We are in substantial agreement with the views expressed by Judge Cudahy in United States v. Torres, 751 F.2d 875, 889 (7th Cir.1984) (Cudahy, J., concurring), and throughout this opinion we borrow liberally from his analysis
In his concurrence in Torres, Judge Cudahy offered the following sampling of such constraints:
(1) bugging and wiretapping are permitted only when investigating specified crimes, 18 U.S.C. § 2516(1) & (2);
(2) authorization for bugging and wiretapping requests must be centralized in each jurisdiction so as to prevent local abuses and to make an identifiable person answerable for abuses, §§ 2516(1) & (2), 2518(1)(a);
(3) there is a statutory exclusionary rule for information obtained in violation of Title III, and that rule is broader than the constitutional exclusionary rule as it existed in 1968, let alone now, §§ 2515, 2518(10)(a);
(4) bugging and wiretapping must, in many instances, be disclosed to the targets after the investigation is concluded, § 2518(7) & (8)(d);
(5) police officers engaging in warrantless wiretapping or bugging are subject to criminal penalties, § 2511(1);
(6) targets of unlawful wiretapping and bugging have a private cause of action for damages, § 2520;
(7) the statutory requirements for minimizing obtrusiveness are much more specific than the Constitution requires, § 2518(1)(b) & (5); and
(8) bugging and wiretapping are permitted only when the government can show that conventional, less intrusive investigation techniques have proven or are very likely to prove unsuccessful, § 2518(1)(c) & (3)(c).
751 F.2d at 891. These provisions remain essentially unchanged in Title I. See 18 U.S.C. §§ 2511(1), 2511(4)(a), 2515, 2516(1)-(2), 2518(1)(a)-(c), 2518(3)(c), 2518(5), 2518(7), 2518(8)(d), 2518(10)(a) & (c), 2520 (1988).
When Congress enacted Title I as a replacement for Title III in 1986, it included only technical amendments to 18 U.S.C. § 2511(2)(f). That section now provides that the government may only engage in electronic surveillance when it does so in accordance with either FISA or Title I. See 18 U.S.C. § 2511(2)(f) (1988)
Among the changes adopted by Congress was an expansion of the definition of the term "intercept" to include "the aural or other acquisition of the contents of any wire, electronic, or oral communication." Pub.L. No. 99-508, Title I, § 101(a)(3), 100 Stat. 1848, 1851 (1986) (codified at 18 U.S.C. § 2510(4) (1988)) (emphasis added)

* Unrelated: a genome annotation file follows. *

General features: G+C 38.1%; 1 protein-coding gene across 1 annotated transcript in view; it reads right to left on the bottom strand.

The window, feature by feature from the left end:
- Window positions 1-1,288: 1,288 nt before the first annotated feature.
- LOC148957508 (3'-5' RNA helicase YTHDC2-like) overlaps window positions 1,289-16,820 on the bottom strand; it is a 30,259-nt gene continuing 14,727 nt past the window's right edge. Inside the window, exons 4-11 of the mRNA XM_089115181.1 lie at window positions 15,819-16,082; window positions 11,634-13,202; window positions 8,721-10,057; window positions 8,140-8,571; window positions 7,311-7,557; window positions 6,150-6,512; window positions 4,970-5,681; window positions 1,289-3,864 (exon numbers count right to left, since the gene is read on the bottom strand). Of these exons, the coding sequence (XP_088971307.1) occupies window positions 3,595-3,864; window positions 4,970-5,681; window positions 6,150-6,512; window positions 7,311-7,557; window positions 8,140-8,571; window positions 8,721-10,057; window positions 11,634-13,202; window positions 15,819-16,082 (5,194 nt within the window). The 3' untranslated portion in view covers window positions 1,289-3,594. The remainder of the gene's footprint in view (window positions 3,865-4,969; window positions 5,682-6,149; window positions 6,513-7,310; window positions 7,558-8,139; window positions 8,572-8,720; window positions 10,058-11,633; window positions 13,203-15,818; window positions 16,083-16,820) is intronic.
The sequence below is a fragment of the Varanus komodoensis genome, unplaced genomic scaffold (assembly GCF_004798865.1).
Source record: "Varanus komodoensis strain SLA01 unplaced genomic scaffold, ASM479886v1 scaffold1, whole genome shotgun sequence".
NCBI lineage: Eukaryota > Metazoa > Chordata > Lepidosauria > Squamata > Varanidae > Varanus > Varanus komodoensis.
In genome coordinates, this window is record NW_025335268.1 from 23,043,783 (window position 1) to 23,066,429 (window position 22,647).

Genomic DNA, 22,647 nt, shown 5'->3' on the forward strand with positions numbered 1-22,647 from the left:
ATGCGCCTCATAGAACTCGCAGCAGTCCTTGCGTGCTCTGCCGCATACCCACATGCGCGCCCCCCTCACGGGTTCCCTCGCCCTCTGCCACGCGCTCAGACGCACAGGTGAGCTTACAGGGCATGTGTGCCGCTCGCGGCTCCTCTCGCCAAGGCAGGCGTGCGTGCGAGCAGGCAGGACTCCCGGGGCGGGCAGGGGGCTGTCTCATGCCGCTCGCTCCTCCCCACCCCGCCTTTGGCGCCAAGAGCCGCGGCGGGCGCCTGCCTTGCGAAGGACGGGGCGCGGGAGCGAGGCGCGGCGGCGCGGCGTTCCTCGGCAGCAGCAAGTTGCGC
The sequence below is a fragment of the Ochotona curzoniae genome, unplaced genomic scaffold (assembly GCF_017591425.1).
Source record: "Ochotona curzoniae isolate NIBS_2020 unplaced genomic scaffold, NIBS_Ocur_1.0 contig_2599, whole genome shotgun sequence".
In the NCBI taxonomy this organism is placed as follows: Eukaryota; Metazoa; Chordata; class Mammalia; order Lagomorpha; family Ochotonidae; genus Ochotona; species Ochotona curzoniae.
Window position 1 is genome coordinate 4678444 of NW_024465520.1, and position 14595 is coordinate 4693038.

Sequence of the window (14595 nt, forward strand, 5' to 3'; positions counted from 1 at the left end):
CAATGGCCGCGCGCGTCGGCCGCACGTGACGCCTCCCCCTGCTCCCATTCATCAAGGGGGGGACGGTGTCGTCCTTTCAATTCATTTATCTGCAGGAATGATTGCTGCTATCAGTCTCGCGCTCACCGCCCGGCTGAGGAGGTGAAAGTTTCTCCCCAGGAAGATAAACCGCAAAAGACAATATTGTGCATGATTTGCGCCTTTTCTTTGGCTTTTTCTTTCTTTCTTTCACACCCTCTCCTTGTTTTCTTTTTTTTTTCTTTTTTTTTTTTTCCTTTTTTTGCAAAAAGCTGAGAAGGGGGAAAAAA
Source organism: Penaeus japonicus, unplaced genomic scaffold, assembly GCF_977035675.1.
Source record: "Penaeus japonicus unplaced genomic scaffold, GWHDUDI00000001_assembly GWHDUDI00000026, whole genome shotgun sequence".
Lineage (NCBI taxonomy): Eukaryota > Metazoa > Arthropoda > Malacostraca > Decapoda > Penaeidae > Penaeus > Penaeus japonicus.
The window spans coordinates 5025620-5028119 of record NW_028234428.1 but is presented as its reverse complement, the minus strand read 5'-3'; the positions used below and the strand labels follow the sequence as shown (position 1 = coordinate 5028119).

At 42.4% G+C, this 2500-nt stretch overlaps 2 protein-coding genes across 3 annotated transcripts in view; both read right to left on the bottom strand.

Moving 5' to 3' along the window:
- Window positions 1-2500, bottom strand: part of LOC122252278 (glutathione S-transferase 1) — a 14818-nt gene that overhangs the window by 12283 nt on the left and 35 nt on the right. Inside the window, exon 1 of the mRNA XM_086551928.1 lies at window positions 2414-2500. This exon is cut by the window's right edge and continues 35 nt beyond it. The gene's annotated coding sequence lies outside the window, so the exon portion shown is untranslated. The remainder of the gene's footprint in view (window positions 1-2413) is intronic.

In introducing Title I in its original form, Representative Kastenmeier (D-Wis) stated: "Technology has outstripped existing law on electronic surveillance leaving loopholes.... My bill closes those loopholes, restoring the result intended by Congress when it passed [Title III]." 130 Cong.Rec. E4107-08 (daily ed. Oct. 1, 1984) (statement of Rep. Kastenmeier)
It is the omnipresent two-way telescreens at least as much as, and perhaps more than, the perpetual eavesdropping that makes of Oceania such a deeply chilling social vision:
There was of course no way of knowing whether you were being watched at any given moment.... It was even conceivable that they watched everybody all the time.... You had to live--did live, from habit that became instinct--in the assumption that every sound you made was overheard, and ... every movement scrutinized.
G. Orwell at 4.
The government notes an isolated remark in the legislative history to the effect that capturing video images without any soundtrack would not constitute an "interception of the contents of an electronic communication," as defined in subsection 101(a)(6) of Title I, codified as 18 U.S.C. § 2510(12). S.Rep. No. 541, 99th Cong., 2d Sess. 16-17, reprinted in 1986 U.S.Code Cong. & Admin.News 3570-71 (Judiciary Comm.). However, the very paragraph in which this isolated remark is found begins with the observation that "this bill does not address questions of the application of title III standards to video surveillance...." Id. at 3570. This scarcely supports the government's assertion of a congressional intent to address and exclude video surveillance from "the application of title III standards." We are also mindful of the "oft-repeated warning that 'the views of a subsequent Congress form a hazardous basis for inferring the intent of an earlier one.' " Consumer Prod. Safety Comm'n v. GTE Sylvania, Inc., 447 U.S. 102, 117-18, 100 S.Ct. 2051, 2061, 64 L.Ed.2d 766 (1980) (Rehnquist, J.) (quoting United States v. Price, 361 U.S. 304, 313, 80 S.Ct. 326, 331-32, 4 L.Ed.2d 334 (1960)). Here, the legislative histories, as well as the integrating provisions of Title III and FISA, clearly demonstrate the 90th and 95th Congresses' intent that their regulation of highly intrusive forms of electronic surveillance be decidedly comprehensive